Valeska Cardona, 9, is still far from calling herself conversational in English — she’s trying to remember how to pronounce the word orange — but she says she’s cracked the code for making a friend.
“You have to say, ‘Hi, how are you, what’s your name? My name is Valeska,’” Cardona said. Sometimes the native Spanish speaker will ask, “where you from?”
Back home in Venezuela, Cardona said she knew the days of the week in Spanish. Now she’s learning them in English – “Monday, Tuesday, Wednesday, Saturday, Thursday, Thursday!” her 7-year-old friend interjected during an after school program at the Salvation Army Times Square.
Cardona is among thousands of New York City public school students who arrived in the U.S. in the last year-and-a-half and are learning English.
Child advocates, educators and social services providers say migrant students face significant barriers to schooling in general, let alone having to learn a new language. And local groups are getting creative, using music and play to encourage language skills.
Some don’t know how to read or write, missed school for months or years at a time and are still processing the trauma of their journeys to New York and the family members and friends they left behind. Teachers and providers say students need a sense of stability and safety to learn, but a shortage of bilingual teachers and the city’s newest rules forcing migrant families in shelters to leave and reapply for housing every 60 days will only undermine those efforts, leaving kids with sporadic learning.
And learning English takes time.
“People are very interested in this question of how long does it take? I think that we should really be asking a different question,” said Kate Menken, a linguistics professor at Queens College. “The question is which approach is going to ensure that students are able to succeed in school, but also experience the least amount of ongoing trauma as possible.”
Some groups, like the Salvation Army, launched programs helping children practice English through music, and others are providing after school services or mentorship to provide additional support to students outside the classroom and supplement what they say is a lack of bilingual educators.
“For us right now, the most important thing is their heart and how they’re feeling,” said Jeanette Frazier, the community school director for Children’s Aid at Central Park East II. “A lot of them have nightmares. They say they can’t sleep at night, we see it when we have our [fire] drills and when they hear the sirens … We saw that a lot of the babies, they wouldn’t move. They would not move.”
New York City’s Department of Education, which doesn’t ask students for their immigration status, said 12,500 students living in temporary housing have enrolled in schools since this July, many of whom are presumed to be migrants.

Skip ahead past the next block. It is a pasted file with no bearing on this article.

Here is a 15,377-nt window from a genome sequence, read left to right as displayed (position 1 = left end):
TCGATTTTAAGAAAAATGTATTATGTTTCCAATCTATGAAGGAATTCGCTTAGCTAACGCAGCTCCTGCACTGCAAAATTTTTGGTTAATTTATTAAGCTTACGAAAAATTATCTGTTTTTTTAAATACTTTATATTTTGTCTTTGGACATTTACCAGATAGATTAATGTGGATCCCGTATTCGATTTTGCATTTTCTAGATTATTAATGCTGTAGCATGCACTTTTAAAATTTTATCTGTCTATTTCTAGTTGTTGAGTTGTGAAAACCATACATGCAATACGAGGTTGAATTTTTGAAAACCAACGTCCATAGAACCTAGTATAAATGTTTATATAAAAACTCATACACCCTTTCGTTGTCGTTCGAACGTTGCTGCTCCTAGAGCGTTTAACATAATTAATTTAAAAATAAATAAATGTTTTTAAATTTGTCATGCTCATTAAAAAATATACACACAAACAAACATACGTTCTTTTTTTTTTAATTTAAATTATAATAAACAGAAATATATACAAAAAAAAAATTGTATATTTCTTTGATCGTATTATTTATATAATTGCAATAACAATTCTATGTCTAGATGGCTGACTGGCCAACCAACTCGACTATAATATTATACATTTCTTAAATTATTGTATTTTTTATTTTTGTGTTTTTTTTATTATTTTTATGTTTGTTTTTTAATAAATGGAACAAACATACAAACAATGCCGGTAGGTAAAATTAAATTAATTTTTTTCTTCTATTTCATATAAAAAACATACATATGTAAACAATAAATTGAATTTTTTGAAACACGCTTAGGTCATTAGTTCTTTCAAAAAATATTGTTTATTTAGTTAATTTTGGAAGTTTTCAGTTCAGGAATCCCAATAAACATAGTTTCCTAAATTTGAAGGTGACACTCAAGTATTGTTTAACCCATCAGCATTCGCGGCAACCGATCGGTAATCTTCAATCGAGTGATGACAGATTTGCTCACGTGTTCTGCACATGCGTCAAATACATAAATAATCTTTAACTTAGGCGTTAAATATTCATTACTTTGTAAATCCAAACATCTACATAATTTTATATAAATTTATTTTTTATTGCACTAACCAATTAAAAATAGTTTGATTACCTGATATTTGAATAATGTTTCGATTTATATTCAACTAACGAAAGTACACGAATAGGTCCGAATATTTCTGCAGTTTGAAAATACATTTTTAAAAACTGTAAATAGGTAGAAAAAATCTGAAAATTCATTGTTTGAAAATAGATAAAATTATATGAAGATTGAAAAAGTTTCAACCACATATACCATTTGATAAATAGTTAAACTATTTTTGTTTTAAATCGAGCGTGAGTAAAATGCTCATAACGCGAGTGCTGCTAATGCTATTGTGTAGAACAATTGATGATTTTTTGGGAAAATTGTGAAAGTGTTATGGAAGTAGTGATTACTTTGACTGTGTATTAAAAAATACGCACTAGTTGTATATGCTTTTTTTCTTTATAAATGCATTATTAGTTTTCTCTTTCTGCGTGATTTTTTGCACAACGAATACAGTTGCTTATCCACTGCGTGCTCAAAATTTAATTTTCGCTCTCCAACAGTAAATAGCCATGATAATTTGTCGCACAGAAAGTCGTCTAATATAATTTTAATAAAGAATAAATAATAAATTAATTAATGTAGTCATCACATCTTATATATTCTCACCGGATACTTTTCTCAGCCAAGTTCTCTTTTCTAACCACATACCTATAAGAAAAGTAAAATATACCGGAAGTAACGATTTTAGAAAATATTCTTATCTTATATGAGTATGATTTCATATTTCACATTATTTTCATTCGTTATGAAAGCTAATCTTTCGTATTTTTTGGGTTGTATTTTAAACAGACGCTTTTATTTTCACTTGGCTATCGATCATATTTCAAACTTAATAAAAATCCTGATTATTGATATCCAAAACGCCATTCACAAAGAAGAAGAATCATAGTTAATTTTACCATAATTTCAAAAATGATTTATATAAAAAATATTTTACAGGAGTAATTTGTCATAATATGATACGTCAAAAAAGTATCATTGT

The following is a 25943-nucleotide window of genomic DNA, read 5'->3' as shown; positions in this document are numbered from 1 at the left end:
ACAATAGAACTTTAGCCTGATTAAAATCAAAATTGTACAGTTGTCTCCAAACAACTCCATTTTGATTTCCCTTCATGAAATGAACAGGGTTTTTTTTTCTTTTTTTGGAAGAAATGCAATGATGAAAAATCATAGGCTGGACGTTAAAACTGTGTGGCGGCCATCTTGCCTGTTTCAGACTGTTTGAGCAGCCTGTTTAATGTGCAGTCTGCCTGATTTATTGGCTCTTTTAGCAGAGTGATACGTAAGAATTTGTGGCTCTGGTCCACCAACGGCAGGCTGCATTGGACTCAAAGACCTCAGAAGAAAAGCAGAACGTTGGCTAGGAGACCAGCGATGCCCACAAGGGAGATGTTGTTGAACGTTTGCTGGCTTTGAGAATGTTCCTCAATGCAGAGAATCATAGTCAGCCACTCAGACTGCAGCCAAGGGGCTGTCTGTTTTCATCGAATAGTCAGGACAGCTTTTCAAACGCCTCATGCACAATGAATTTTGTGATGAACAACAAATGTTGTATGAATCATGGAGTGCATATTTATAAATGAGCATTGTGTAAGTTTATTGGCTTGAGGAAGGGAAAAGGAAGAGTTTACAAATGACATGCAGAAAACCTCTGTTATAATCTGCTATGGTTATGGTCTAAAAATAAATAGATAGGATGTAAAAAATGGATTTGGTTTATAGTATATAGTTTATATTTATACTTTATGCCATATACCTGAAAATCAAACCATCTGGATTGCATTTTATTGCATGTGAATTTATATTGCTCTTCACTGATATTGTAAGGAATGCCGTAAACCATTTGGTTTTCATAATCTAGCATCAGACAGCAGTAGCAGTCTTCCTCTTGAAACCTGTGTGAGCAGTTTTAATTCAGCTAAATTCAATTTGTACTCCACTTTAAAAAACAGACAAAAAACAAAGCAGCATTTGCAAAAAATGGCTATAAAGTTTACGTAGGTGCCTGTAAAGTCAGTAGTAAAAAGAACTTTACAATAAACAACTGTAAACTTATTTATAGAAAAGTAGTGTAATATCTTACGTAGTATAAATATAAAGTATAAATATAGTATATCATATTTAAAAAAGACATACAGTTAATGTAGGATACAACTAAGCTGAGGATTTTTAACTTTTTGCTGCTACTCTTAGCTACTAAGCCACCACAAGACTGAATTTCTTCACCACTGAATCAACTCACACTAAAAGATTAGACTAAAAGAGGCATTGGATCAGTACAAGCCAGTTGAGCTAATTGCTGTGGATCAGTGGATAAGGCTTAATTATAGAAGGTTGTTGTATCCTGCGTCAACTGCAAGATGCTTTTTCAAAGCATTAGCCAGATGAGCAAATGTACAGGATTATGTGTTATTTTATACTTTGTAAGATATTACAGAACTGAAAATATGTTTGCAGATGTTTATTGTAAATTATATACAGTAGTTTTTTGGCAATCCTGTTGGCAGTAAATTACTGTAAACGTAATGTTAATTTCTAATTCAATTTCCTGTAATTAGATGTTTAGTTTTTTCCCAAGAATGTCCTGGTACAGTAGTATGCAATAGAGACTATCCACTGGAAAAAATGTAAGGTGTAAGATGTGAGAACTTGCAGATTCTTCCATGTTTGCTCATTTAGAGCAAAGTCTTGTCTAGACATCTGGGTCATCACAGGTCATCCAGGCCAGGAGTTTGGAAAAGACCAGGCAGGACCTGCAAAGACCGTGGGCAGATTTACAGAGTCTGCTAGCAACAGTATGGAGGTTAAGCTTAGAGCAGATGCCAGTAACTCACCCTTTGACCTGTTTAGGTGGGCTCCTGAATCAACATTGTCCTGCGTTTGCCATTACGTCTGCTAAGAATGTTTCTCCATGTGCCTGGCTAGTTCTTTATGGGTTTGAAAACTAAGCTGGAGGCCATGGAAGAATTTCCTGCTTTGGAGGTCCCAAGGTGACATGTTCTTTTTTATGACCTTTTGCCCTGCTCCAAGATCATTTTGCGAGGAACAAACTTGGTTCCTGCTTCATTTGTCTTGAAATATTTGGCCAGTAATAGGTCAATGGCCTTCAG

“Regardless of their immigration status or language spoken at home, every student deserves access to high-quality schools that meet their unique needs,” DOE spokesperson Nicole Brownstein said. “We will continue to work with students, families and partners to ensure that newcomer students have what they need in our public schools and that our schools are well equipped to support these needs.”
Schools offer several programs for students who don’t speak English. But most students are in English-only classes where the teacher is certified to teach English as a new language but doesn’t need to speak a student’s native language. Experts say the gold standard is a bilingual program, where students receive partial instruction in English and their home language. About 1 in 5 of the 160,000 English language learners were in bilingual programs last year, school data shows.
NYC Schools employ 1,700 bilingual educators and 3,400 teachers certified to teach English as a new language.
Diana Aragundi, who works with immigrant students at Advocates for Children of New York, said while some groups are stepping up to support students learning English and creating a patchwork of support, “it doesn’t replace the need for more bilingual resources.”
“Anything that allows them to feel like kids and to have that enrichment is really great,” she said. “Especially in hotels and in different types of shelters, it’s been really challenging for them to find places to have community.”
Learning through music
At the Salvation Army Times Square, about a dozen children line up in a row in front of a piano, holding a sheet of lyrics.